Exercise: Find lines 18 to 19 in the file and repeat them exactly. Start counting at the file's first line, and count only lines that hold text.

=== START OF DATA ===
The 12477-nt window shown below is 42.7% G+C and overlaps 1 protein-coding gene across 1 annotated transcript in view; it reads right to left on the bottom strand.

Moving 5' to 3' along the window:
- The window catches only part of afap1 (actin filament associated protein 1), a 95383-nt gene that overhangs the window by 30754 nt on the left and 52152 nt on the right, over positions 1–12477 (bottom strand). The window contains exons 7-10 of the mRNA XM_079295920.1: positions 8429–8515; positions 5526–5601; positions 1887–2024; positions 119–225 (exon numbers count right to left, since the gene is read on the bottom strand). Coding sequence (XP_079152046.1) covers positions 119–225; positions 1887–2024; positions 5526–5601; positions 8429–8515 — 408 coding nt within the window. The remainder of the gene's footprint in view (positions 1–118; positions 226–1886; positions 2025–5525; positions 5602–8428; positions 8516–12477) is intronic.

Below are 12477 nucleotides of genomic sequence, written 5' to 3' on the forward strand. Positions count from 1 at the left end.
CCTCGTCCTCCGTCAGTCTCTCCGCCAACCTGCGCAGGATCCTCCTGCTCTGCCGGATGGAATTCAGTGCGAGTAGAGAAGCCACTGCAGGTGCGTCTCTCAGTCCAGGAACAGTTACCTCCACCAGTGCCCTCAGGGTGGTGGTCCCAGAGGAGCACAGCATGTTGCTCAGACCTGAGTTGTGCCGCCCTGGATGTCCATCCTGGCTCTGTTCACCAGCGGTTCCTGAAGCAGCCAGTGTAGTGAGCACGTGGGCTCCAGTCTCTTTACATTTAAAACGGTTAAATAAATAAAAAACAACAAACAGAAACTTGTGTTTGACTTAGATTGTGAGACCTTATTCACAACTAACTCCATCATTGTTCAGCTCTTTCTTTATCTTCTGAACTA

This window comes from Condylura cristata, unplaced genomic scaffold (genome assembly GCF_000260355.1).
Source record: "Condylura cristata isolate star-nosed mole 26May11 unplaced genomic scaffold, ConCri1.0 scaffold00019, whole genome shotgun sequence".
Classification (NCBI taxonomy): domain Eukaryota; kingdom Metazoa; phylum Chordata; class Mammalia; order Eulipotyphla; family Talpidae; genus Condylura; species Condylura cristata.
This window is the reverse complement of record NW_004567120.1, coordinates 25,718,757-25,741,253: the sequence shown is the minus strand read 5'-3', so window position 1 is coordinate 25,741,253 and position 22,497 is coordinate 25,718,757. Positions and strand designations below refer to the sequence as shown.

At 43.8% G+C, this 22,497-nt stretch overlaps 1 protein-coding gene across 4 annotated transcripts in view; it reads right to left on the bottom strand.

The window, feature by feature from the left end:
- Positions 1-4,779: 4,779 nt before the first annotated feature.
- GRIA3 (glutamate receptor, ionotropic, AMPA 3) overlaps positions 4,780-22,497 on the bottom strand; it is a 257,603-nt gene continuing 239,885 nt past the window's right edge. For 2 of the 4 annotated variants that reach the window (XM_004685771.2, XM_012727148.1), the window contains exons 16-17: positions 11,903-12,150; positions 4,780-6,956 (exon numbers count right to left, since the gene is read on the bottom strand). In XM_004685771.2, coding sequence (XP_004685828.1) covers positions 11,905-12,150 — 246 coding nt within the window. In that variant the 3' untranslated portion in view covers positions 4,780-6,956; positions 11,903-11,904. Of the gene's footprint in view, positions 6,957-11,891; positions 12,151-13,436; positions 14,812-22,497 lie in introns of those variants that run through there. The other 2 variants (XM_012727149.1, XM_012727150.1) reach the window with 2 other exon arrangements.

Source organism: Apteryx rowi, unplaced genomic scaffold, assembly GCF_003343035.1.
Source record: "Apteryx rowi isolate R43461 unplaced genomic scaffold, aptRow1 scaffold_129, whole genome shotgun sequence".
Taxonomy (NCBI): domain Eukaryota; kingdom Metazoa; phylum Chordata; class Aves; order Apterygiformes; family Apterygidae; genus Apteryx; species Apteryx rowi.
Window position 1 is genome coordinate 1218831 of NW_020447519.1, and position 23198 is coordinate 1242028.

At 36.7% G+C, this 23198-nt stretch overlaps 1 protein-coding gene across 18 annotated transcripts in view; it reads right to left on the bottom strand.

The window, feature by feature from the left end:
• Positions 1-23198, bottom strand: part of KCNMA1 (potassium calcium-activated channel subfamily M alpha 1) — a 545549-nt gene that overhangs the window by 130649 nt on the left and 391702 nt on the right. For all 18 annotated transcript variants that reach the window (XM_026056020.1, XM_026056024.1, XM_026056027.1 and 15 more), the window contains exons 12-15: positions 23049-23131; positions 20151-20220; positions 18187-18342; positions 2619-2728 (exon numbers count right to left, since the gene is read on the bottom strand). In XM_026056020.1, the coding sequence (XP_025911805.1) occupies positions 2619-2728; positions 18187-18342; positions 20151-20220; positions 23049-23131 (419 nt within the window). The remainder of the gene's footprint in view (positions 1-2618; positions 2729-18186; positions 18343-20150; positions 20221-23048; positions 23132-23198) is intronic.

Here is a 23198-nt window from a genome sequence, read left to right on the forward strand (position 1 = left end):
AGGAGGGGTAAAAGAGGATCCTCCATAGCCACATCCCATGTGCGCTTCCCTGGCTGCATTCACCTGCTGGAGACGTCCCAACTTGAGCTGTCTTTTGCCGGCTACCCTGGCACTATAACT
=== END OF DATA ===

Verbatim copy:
At 36.7% G+C, this 23198-nt stretch overlaps 1 protein-coding gene across 18 annotated transcripts in view; it reads right to left on the bottom strand.

The window, feature by feature from the left end: